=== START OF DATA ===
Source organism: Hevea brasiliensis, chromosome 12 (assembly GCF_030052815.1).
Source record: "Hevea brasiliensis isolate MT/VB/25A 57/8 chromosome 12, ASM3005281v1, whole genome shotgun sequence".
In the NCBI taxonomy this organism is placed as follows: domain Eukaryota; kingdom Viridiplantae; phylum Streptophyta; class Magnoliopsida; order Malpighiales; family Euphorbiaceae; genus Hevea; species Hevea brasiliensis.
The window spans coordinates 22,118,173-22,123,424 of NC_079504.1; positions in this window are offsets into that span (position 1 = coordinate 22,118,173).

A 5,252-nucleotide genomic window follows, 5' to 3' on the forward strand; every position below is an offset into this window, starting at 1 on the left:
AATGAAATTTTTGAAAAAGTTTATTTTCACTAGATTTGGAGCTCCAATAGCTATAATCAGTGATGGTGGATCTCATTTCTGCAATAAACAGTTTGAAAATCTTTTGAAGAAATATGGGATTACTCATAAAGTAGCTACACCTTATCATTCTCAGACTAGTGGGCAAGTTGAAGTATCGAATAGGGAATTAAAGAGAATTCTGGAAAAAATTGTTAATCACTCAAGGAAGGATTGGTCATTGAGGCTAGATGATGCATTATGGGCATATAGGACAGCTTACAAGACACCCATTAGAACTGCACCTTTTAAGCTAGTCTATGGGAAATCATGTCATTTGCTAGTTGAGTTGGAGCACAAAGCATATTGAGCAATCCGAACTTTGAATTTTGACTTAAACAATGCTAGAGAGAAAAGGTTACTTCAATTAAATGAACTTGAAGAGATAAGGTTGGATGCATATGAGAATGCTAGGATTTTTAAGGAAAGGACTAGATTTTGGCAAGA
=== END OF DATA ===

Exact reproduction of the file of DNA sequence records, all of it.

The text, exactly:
Source organism: Hevea brasiliensis, chromosome 12 (assembly GCF_030052815.1).
Source record: "Hevea brasiliensis isolate MT/VB/25A 57/8 chromosome 12, ASM3005281v1, whole genome shotgun sequence".
In the NCBI taxonomy this organism is placed as follows: domain Eukaryota; kingdom Viridiplantae; phylum Streptophyta; class Magnoliopsida; order Malpighiales; family Euphorbiaceae; genus Hevea; species Hevea brasiliensis.
The window spans coordinates 22,118,173-22,123,424 of NC_079504.1; positions in this window are offsets into that span (position 1 = coordinate 22,118,173).

A 5,252-nucleotide genomic window follows, 5' to 3' on the forward strand; every position below is an offset into this window, starting at 1 on the left:
AATGAAATTTTTGAAAAAGTTTATTTTCACTAGATTTGGAGCTCCAATAGCTATAATCAGTGATGGTGGATCTCATTTCTGCAATAAACAGTTTGAAAATCTTTTGAAGAAATATGGGATTACTCATAAAGTAGCTACACCTTATCATTCTCAGACTAGTGGGCAAGTTGAAGTATCGAATAGGGAATTAAAGAGAATTCTGGAAAAAATTGTTAATCACTCAAGGAAGGATTGGTCATTGAGGCTAGATGATGCATTATGGGCATATAGGACAGCTTACAAGACACCCATTAGAACTGCACCTTTTAAGCTAGTCTATGGGAAATCATGTCATTTGCTAGTTGAGTTGGAGCACAAAGCATATTGAGCAATCCGAACTTTGAATTTTGACTTAAACAATGCTAGAGAGAAAAGGTTACTTCAATTAAATGAACTTGAAGAGATAAGGTTGGATGCATATGAGAATGCTAGGATTTTTAAGGAAAGGACTAGATTTTGGCAAGA